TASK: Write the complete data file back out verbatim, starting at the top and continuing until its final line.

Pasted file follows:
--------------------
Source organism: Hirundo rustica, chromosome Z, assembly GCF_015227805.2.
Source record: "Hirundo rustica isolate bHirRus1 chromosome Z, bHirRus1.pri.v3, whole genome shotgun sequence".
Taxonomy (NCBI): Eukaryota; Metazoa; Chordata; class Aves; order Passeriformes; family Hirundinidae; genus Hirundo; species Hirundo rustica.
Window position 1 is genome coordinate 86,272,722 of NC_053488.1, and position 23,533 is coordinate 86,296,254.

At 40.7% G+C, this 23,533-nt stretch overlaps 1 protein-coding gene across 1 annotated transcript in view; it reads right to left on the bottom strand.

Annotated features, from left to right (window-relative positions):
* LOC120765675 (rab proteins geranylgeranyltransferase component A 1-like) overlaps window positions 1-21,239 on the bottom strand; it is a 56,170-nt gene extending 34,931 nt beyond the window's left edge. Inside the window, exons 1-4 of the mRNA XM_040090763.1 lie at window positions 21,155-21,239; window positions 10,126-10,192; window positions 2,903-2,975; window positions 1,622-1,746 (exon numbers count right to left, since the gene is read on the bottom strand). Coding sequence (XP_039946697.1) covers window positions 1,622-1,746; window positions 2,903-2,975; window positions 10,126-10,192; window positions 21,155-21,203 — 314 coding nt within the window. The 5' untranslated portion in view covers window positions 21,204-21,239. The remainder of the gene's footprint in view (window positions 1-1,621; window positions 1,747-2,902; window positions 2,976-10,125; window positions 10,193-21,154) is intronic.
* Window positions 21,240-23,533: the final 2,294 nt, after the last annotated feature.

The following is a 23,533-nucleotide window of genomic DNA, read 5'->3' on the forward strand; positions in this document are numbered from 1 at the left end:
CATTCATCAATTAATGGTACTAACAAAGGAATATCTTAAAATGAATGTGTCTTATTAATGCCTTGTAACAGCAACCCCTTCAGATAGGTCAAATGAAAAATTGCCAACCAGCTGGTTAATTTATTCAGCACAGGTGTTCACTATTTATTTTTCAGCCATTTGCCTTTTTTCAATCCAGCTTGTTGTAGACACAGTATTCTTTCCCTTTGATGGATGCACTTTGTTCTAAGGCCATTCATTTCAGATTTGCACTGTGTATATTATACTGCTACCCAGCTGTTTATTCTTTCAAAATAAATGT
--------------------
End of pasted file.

Source organism: Hirundo rustica, chromosome Z, assembly GCF_015227805.2.
Source record: "Hirundo rustica isolate bHirRus1 chromosome Z, bHirRus1.pri.v3, whole genome shotgun sequence".
Taxonomy (NCBI): Eukaryota; Metazoa; Chordata; class Aves; order Passeriformes; family Hirundinidae; genus Hirundo; species Hirundo rustica.
Window position 1 is genome coordinate 86,272,722 of NC_053488.1, and position 23,533 is coordinate 86,296,254.

At 40.7% G+C, this 23,533-nt stretch overlaps 1 protein-coding gene across 1 annotated transcript in view; it reads right to left on the bottom strand.

Annotated features, from left to right (window-relative positions):
* LOC120765675 (rab proteins geranylgeranyltransferase component A 1-like) overlaps window positions 1-21,239 on the bottom strand; it is a 56,170-nt gene extending 34,931 nt beyond the window's left edge. Inside the window, exons 1-4 of the mRNA XM_040090763.1 lie at window positions 21,155-21,239; window positions 10,126-10,192; window positions 2,903-2,975; window positions 1,622-1,746 (exon numbers count right to left, since the gene is read on the bottom strand). Coding sequence (XP_039946697.1) covers window positions 1,622-1,746; window positions 2,903-2,975; window positions 10,126-10,192; window positions 21,155-21,203 — 314 coding nt within the window. The 5' untranslated portion in view covers window positions 21,204-21,239. The remainder of the gene's footprint in view (window positions 1-1,621; window positions 1,747-2,902; window positions 2,976-10,125; window positions 10,193-21,154) is intronic.
* Window positions 21,240-23,533: the final 2,294 nt, after the last annotated feature.

The following is a 23,533-nucleotide window of genomic DNA, read 5'->3' on the forward strand; positions in this document are numbered from 1 at the left end:
CATTCATCAATTAATGGTACTAACAAAGGAATATCTTAAAATGAATGTGTCTTATTAATGCCTTGTAACAGCAACCCCTTCAGATAGGTCAAATGAAAAATTGCCAACCAGCTGGTTAATTTATTCAGCACAGGTGTTCACTATTTATTTTTCAGCCATTTGCCTTTTTTCAATCCAGCTTGTTGTAGACACAGTATTCTTTCCCTTTGATGGATGCACTTTGTTCTAAGGCCATTCATTTCAGATTTGCACTGTGTATATTATACTGCTACCCAGCTGTTTATTCTTTCAAAATAAATGT